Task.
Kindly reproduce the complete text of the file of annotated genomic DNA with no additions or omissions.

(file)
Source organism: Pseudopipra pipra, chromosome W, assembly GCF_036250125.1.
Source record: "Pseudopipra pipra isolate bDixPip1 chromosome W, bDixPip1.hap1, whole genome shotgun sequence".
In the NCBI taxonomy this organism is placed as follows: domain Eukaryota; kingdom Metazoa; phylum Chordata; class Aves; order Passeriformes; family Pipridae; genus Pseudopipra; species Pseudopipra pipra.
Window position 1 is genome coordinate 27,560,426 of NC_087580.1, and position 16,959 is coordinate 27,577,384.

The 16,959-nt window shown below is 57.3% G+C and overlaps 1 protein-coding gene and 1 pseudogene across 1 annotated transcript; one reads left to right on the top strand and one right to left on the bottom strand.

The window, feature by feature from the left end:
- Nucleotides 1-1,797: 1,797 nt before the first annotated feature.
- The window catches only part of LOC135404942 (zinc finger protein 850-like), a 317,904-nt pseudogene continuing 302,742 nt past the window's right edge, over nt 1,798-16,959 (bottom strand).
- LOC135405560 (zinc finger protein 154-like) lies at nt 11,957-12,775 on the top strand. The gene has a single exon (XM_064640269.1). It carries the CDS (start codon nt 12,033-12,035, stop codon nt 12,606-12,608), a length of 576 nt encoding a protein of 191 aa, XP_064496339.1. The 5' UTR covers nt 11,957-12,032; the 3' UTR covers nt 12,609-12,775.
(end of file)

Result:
Source organism: Pseudopipra pipra, chromosome W, assembly GCF_036250125.1.
Source record: "Pseudopipra pipra isolate bDixPip1 chromosome W, bDixPip1.hap1, whole genome shotgun sequence".
In the NCBI taxonomy this organism is placed as follows: domain Eukaryota; kingdom Metazoa; phylum Chordata; class Aves; order Passeriformes; family Pipridae; genus Pseudopipra; species Pseudopipra pipra.
Window position 1 is genome coordinate 27,560,426 of NC_087580.1, and position 16,959 is coordinate 27,577,384.

The 16,959-nt window shown below is 57.3% G+C and overlaps 1 protein-coding gene and 1 pseudogene across 1 annotated transcript; one reads left to right on the top strand and one right to left on the bottom strand.

The window, feature by feature from the left end:
- Nucleotides 1-1,797: 1,797 nt before the first annotated feature.
- The window catches only part of LOC135404942 (zinc finger protein 850-like), a 317,904-nt pseudogene continuing 302,742 nt past the window's right edge, over nt 1,798-16,959 (bottom strand).
- LOC135405560 (zinc finger protein 154-like) lies at nt 11,957-12,775 on the top strand. The gene has a single exon (XM_064640269.1). It carries the CDS (start codon nt 12,033-12,035, stop codon nt 12,606-12,608), a length of 576 nt encoding a protein of 191 aa, XP_064496339.1. The 5' UTR covers nt 11,957-12,032; the 3' UTR covers nt 12,609-12,775.